What I also loved about this take on Romeo and Juliet was that aside from the drama surrounding the star-crossed lovers, there’s also a much lighter element to the story and that involves the Mexican food and the infusion of Mexican culture.  I loved the author’s vivid descriptions of both the incredible sounding fish tacos Julieta was known for, and of the Dia de los Muertos festivities and costumes.  She brought it to life in such a way that I felt like I was there and a part of the wonderful community vibe.  She also had me seriously craving beer battered fish tacos, haha!

The big question though is that even though Ramón and Julieta is technically a contemporary romance, can a contemporary romance that is inspired by a Shakespearean tragedy have a happily ever after?  You’ll have to pick up a copy of Ramón and Julieta if you want to find out!

four-stars

About Alana Quintana Albertson

Alana Albertson is a multi-award winning author, current President of Romance Writers of America’s Contemporary Romance Chapter and the former President of both Romance Writers of America’s Young Adult and Chick Lit chapters. Alana Albertson holds a Masters of Education from Harvard University and a Bachelor of Arts in English from Stanford University. A recovering professional ballroom dancer, Alana currently writes contemporary romance, new adult and young adult fiction. She lives in San Diego, California, with her husband, two young sons, and four dogs. When she’s not spending her time playing with her sons, dancing, or saving dogs from high kill shelters through Pugs N Roses, the rescue she founded, she can be found watching episodes Homeland, Devious Maids, or Dallas Cowboys Cheerleaders: Making the Team.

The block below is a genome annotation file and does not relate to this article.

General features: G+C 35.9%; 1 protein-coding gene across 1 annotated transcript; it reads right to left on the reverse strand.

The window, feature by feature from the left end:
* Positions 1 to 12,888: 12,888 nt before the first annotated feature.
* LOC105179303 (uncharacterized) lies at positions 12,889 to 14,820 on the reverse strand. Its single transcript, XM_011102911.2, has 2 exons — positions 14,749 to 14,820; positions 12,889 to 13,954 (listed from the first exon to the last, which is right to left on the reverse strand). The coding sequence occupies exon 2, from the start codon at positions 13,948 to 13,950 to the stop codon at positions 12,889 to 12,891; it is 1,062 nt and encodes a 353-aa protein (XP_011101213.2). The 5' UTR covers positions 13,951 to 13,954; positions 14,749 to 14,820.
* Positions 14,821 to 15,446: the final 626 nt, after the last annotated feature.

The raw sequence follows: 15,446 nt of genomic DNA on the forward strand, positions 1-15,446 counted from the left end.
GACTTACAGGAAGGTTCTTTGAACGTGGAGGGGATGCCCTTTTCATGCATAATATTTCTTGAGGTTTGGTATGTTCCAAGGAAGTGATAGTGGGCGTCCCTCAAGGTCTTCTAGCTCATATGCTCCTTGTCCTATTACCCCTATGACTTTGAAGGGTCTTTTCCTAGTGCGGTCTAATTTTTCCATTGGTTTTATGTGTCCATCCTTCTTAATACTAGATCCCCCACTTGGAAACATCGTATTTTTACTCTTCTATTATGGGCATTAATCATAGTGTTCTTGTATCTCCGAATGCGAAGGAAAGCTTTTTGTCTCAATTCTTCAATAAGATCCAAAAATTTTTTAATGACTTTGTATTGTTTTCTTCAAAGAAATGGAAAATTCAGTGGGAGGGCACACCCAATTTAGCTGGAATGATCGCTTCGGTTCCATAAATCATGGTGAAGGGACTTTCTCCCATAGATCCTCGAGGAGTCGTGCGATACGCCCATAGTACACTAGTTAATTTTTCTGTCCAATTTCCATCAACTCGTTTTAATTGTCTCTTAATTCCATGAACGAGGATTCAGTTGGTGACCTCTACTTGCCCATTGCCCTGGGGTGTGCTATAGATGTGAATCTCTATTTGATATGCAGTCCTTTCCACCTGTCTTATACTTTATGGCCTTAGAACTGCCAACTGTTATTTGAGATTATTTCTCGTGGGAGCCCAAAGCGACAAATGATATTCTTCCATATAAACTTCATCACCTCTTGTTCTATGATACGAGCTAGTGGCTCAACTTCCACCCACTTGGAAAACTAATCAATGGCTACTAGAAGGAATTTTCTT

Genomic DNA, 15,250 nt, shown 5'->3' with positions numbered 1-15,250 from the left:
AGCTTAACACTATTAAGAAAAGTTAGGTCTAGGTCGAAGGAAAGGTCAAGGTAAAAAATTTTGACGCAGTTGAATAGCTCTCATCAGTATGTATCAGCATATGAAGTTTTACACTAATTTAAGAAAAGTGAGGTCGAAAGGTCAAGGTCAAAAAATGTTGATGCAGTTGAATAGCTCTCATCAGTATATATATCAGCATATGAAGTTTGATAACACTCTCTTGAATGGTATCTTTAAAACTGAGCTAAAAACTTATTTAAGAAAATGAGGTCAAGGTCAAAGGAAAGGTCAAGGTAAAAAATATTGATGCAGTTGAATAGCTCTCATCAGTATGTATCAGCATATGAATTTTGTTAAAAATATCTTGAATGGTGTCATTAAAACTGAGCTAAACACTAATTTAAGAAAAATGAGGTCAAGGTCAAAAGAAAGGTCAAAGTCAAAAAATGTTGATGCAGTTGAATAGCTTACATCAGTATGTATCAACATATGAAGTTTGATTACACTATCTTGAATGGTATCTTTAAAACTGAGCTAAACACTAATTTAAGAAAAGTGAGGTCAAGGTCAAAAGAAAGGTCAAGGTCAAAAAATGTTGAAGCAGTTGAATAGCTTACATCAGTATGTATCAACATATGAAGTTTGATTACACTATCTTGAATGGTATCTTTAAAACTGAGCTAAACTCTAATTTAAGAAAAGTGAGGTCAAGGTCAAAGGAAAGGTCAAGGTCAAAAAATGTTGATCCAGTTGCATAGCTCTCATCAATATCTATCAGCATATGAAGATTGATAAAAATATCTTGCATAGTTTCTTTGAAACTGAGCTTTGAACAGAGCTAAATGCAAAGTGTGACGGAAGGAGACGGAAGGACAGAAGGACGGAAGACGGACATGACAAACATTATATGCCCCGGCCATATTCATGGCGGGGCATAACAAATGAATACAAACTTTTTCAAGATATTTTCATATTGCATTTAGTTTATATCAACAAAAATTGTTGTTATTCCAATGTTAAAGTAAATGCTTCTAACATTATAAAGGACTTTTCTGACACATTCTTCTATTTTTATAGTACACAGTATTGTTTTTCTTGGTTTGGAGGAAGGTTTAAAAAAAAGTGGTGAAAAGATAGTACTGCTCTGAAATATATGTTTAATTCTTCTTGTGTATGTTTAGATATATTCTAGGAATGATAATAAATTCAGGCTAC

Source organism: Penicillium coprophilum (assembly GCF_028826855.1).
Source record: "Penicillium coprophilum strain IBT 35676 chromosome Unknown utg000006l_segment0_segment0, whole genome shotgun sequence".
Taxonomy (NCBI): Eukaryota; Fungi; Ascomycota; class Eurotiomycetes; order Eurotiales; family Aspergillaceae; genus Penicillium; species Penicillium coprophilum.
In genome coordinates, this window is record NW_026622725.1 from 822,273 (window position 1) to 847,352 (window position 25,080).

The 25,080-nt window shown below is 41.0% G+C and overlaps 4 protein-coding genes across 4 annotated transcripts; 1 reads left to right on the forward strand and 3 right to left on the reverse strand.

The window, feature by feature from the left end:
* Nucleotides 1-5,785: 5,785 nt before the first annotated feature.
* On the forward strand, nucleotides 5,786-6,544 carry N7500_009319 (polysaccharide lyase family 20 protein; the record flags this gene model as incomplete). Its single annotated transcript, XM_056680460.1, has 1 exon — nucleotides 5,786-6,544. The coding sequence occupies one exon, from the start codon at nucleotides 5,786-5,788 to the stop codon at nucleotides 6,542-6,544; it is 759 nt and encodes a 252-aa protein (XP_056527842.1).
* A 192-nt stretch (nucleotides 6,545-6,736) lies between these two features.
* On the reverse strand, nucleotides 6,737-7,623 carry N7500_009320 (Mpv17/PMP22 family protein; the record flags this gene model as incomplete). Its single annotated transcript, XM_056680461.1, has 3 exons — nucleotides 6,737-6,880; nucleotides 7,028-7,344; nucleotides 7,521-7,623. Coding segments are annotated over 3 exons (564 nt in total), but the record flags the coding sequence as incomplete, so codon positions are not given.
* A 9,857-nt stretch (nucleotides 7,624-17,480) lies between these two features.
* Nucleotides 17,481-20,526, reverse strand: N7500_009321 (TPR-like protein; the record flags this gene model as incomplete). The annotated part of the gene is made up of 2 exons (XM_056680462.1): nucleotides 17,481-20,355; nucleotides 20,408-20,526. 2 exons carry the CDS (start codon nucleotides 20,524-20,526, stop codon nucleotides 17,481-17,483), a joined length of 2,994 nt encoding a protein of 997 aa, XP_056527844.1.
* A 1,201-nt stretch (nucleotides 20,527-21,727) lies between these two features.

Review: THE ROUGHEST DRAFT by Emily Wibberley & Austin Siegemund-Broka

Review:  THE ROUGHEST DRAFT by Emily Wibberley & Austin Siegemund-BrokaThe Roughest Draft by Emily Wibberley and Austin Siegemund-Broka
four-half-stars
Published by Berkley Books on January 25, 2022
Genres: Contemporary Fiction, Romance
Pages: 336
Source: Netgalley
Amazon | Barnes & Noble | The Book Depository
Goodreads

FTC Disclosure: I received a complimentary copy of this book from Netgalley. All opinions are my own.

 

 

The Roughest Draft is a slow-burn contemporary romance from co-authors Emily Wibberley and Austin Siegemund-Broka. It follows another pair of cowriters, Katrina and Nathan, who, after penning a best-selling novel together, had a major falling out and haven’t spoken to each other in three years.